By George Grant and Ashraf Abdul Wahab.
Tripoli, 1 July:
Protesters chanting pro-federalist slogans stormed the offices of the HNEC in Benghazi and . . .[restrict]Tobruk earlier today, in the latest demonstration of eastern unrest ahead of the 7 July elections.
A Reuters correspondent witnessed around 300 men raiding the Benghazi office, destroying computers and ballot boxes and burning election materials outside.
A smaller number of protesters are believed to have entered the Tobruk office, beating the deputy chairman of the HNEC in the city, Mufta Othman, although his injuries are not said to be serious.
There are conflicting reports as to whether the protesters were armed or not in both incidents.
Following the raid on the Tobruk office, a crowd of local residents rallied to defend the offices and drove the protesters out.
The attacks appear to have divided opinion in eastern Libya, with one photograph of the Benghazi attack that was posted on the social networking site Facebook receiving more than 200 ‘Likes’ within an hour.
Condemning the incidents, Rashid Maihub, a senior official at the HNEC in Tripoli, said he did not believe the attacks would delay the elections or prevent any citizens from casting their vote on 7 July. “We have everybody’s data stored on computers, including centrally here in Tripoli, so there will not be a problem with information being lost. If voters bring their registration cards with them on polling day, they will still be able to vote”.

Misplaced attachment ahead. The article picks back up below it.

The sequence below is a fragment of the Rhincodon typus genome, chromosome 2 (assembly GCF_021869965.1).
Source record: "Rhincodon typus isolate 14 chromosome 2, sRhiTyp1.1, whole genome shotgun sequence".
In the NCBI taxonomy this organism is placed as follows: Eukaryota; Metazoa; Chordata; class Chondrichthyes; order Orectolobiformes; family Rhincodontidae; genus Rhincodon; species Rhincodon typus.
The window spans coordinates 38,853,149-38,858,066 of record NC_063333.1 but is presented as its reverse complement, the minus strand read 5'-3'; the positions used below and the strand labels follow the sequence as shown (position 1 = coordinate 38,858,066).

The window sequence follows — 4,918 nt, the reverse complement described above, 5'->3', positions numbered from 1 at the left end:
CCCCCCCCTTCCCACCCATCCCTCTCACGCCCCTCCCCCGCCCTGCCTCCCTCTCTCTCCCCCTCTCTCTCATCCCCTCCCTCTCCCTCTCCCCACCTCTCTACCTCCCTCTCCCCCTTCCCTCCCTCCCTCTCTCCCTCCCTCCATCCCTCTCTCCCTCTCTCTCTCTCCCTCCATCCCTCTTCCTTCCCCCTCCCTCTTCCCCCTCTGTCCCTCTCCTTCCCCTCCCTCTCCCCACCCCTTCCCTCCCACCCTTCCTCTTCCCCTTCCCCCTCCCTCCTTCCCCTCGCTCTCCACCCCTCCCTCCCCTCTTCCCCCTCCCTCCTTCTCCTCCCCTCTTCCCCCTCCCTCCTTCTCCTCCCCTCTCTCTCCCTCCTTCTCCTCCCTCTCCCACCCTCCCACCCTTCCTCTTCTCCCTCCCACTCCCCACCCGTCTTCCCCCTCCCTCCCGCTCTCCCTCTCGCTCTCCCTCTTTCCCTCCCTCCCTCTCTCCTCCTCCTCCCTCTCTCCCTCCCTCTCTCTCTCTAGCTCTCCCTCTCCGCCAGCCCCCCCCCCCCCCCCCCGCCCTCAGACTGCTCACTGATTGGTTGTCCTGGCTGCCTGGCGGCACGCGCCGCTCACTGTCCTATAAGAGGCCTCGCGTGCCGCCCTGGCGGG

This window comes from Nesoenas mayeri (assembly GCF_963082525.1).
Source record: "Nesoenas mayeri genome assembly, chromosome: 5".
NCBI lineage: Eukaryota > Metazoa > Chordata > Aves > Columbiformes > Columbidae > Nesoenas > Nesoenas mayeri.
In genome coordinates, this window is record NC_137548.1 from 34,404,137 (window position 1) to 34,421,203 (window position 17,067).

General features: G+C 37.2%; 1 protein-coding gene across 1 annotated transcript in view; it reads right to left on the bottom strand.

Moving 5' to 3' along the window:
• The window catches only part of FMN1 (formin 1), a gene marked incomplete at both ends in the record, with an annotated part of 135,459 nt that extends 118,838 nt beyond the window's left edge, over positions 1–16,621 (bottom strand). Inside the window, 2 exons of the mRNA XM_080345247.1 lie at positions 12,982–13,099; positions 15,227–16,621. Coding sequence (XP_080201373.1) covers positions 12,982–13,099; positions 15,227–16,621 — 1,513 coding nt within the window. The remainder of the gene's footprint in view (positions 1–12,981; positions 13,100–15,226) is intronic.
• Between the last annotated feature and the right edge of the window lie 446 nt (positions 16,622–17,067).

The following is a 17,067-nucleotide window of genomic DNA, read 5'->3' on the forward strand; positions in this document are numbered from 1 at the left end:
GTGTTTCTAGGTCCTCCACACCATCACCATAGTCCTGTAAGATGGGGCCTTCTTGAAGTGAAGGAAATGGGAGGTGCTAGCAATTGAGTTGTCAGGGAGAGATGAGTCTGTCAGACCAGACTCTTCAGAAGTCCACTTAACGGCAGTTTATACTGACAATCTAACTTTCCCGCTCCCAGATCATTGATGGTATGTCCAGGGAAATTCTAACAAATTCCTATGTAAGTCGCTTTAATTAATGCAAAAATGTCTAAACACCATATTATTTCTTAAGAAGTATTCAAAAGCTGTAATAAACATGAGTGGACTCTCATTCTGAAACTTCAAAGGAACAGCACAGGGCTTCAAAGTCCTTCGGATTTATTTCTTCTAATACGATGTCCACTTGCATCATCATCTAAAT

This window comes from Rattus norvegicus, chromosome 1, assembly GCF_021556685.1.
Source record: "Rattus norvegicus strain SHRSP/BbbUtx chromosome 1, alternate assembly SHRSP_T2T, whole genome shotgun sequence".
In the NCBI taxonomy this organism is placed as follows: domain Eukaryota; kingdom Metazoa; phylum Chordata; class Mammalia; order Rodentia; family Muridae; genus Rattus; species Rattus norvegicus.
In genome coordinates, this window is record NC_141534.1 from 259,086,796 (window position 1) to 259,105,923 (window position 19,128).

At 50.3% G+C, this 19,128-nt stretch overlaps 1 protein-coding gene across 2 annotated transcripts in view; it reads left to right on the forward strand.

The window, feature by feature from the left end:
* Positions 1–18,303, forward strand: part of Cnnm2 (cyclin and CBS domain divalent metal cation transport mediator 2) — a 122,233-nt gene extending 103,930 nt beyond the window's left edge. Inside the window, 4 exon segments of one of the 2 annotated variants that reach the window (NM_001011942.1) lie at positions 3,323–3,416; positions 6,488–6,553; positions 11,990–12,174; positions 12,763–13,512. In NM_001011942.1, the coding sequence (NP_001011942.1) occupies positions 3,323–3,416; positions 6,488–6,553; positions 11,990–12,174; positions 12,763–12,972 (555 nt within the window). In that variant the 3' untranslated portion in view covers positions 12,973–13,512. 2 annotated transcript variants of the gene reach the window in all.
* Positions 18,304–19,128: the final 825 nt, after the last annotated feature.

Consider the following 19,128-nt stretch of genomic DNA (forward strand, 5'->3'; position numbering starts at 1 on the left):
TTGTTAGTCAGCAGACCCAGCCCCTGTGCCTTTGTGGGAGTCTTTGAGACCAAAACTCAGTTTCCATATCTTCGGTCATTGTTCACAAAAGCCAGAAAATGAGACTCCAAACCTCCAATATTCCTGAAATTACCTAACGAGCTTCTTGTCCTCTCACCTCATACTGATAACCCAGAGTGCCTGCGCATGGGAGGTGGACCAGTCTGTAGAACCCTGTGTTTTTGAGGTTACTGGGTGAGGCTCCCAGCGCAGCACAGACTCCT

Adel Almansouri, a Benghazi resident and headmaster of the International School in Benghazi, described todays events as “worrying” and said he believed Libya should expect more such incidents in the run-up to the elections.
“There are many people trying to destabalise the elections, although I don’t think there is cause for panic just yet. Nevertheless, better security has to be provided to these places and both the NTC and the government need to start taking these issues seriously”.
Almansouri said he hoped the elections would go ahead, arguing that the federalists should make their case constructively inside the National Conference. “Whether I agree or disagree with the federalists’ demands, the vote must go ahead or else Libya will never move forwards.”
With just one week to go until nationwide elections, anger has been growing in eastern Libya over what many perceive as the unjust distribution of seats for the National Conference.
The distribution, which is based on demographics, allocates 60 seats to the east as against 100 to the west, with 40 for the south.
Pro-federalists have demanded an equal distribution of seats between east and west to ensure their concerns are not neglected in the conference, particularly when it comes to drawing up the permanent constitution.
The NTC has argued that it adequately addressed these concerns with the Article 30 Amendment to the 3 August 2011 Constitutional Declaration.
This amendment stipulates that the actual committee tasked with drawing up the constitution will have equal representation from east, west and south, with each providing 20 delegates. The amendment also states that in addition to ratification by a simple majority in a nationwide referendum, ratification will also require a two-thirds plus one majority in the National Conference, meaning the east could still block it if they wished.
Most recently, the interim government has suggested that appointment to the constitution-writing committee could be decided by regional bloc votes within the National Conference to ensure each part of Libya got the representatives on the committee they wanted.
Talk of an election boycott by federalists has been growing in recent days, although it is still not clear how many people in eastern Libya would support such a move. [/restrict]